The main problem with this type of configuration, though, is that it introduces a serious amount of additional...
By submitting your email address, you agree to receive emails regarding relevant topic offers from TechTarget and its partners. You can withdraw your consent at any time. Contact TechTarget at 275 Grove Street, Newton, MA.
administrative overhead. Taking the example of a Linux Web server and a Windows domain, your IT department would need the skills to configure, maintain and support both Linux and Microsoft systems. You would need an increased staff in order to achieve this, obviously adding to your overall IT costs. Running a heterogeneous system will also increase the overall complexity of your network, which in turn increases the risk of errors or inadvertent data security breaches caused by the diverse systems and components.
There are other practical limitations, too. Not all software programs will be available in every OS version, so you may have to run completely different antispyware programs, for example, with each operating system. This further increases your administrative overhead. You mention using a different platform for development than for other infrastructure operations. Your development environment should certainly be kept separate from your day-to-day network operations, but by developing applications on a different platform altogether, you could end up with increased development costs and deployment issues.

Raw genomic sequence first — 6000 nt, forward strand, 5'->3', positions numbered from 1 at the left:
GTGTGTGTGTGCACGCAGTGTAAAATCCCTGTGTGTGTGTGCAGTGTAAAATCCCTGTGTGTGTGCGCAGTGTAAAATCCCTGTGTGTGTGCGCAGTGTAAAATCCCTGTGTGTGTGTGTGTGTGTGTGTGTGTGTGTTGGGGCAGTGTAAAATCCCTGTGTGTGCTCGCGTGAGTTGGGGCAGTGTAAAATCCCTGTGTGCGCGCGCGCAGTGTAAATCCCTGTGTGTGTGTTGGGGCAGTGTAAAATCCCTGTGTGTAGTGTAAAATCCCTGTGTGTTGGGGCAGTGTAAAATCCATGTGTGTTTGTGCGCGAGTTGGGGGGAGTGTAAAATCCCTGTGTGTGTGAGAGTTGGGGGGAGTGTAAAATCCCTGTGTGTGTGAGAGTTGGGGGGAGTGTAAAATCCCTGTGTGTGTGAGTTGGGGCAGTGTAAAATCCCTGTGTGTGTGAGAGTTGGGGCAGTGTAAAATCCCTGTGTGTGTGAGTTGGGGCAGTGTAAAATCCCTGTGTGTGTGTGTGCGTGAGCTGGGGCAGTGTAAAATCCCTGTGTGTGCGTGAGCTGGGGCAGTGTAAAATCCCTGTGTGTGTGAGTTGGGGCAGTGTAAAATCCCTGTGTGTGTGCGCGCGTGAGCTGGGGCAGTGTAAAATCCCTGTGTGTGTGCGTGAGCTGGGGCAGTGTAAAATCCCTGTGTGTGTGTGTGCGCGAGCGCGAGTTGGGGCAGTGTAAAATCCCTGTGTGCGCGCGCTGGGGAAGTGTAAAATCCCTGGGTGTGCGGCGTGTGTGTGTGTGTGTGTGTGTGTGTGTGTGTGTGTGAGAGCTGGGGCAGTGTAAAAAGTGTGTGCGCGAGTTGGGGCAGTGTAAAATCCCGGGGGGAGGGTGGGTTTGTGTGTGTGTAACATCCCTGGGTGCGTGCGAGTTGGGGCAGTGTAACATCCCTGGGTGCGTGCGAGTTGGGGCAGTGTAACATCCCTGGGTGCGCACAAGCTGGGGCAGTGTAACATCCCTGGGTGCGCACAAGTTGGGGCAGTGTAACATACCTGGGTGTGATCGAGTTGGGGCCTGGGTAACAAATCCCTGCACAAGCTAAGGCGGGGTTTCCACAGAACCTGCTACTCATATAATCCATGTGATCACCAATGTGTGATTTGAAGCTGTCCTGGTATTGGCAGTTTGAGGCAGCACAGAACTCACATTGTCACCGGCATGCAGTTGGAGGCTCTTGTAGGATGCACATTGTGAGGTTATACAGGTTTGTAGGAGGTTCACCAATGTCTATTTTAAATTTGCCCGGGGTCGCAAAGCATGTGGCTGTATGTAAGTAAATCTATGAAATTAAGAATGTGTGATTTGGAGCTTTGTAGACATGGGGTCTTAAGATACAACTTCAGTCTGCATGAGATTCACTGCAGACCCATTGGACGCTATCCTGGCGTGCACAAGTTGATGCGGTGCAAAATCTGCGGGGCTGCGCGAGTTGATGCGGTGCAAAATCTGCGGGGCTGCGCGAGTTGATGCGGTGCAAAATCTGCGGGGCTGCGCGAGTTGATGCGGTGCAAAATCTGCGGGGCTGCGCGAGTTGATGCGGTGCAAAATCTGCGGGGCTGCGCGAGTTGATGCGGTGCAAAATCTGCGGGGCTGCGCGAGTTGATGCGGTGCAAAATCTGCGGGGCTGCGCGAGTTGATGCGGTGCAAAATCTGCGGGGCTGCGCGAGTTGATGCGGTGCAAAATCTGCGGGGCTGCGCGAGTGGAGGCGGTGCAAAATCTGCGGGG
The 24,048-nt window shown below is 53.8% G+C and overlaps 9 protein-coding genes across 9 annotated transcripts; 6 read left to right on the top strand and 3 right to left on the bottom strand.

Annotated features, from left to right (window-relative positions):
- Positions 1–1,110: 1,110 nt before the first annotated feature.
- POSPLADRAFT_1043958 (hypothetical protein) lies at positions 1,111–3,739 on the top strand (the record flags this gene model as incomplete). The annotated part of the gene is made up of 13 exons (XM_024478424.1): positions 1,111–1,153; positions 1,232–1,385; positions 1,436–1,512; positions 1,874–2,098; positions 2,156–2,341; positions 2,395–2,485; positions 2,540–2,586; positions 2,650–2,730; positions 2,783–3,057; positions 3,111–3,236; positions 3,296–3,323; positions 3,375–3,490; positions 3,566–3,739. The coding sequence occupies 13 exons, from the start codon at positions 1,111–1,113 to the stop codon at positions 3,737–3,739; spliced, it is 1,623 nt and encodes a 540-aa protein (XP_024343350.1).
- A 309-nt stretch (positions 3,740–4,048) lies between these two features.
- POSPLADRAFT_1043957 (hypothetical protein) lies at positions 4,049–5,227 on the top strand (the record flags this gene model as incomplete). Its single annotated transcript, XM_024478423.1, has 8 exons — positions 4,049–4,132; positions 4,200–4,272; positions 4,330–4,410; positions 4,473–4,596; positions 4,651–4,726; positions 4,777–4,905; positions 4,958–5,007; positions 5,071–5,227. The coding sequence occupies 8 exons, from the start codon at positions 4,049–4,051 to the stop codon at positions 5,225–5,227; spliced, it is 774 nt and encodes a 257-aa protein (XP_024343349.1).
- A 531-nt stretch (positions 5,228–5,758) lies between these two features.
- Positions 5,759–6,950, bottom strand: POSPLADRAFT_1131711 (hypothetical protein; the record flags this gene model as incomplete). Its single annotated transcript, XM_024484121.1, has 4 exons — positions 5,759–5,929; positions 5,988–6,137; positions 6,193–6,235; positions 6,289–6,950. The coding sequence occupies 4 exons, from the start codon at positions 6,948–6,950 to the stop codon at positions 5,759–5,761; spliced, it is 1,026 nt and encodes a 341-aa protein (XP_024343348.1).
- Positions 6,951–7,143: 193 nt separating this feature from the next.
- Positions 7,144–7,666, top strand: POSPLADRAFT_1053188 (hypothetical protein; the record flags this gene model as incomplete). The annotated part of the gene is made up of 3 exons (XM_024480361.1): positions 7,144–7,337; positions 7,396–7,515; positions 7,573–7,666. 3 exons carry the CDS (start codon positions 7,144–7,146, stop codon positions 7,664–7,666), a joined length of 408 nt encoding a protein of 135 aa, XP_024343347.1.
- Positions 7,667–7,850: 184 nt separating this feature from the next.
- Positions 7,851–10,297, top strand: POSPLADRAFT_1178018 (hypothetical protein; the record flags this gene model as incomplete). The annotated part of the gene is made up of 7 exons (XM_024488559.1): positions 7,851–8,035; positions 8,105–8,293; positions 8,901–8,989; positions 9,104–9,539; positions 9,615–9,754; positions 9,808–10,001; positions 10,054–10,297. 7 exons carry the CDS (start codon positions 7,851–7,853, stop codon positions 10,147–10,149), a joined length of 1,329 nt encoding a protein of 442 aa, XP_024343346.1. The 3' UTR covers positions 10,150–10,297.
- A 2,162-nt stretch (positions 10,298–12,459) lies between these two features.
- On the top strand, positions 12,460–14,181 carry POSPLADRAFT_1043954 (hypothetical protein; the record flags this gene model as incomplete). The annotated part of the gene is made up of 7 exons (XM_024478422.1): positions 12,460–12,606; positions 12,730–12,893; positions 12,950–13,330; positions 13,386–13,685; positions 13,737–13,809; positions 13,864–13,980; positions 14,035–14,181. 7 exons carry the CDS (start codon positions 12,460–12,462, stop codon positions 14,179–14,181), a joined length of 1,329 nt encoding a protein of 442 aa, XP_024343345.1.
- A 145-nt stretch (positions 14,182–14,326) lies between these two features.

Dig Deeper on Web Services Security and SOA Security
Related Q&A from Michael Cobb
The TLS protocol has fallen on hard times, but expert Michael Cobb explains how client puzzles can help fix some of the problems.continue reading
Microsoft's Wi-Fi Sense for Windows 10 can share encrypted passwords for Wi-Fi networks, but is it safe? Expert Michael Cobb has the answer.continue reading
Several security vendors and providers have been hacked over the last year. Expert Michael Cobb explains how enterprises should prepare for a vendor ...continue reading
Have a question for an expert?
Please add a title for your question
Get answers from a TechTarget expert on whatever's puzzling you.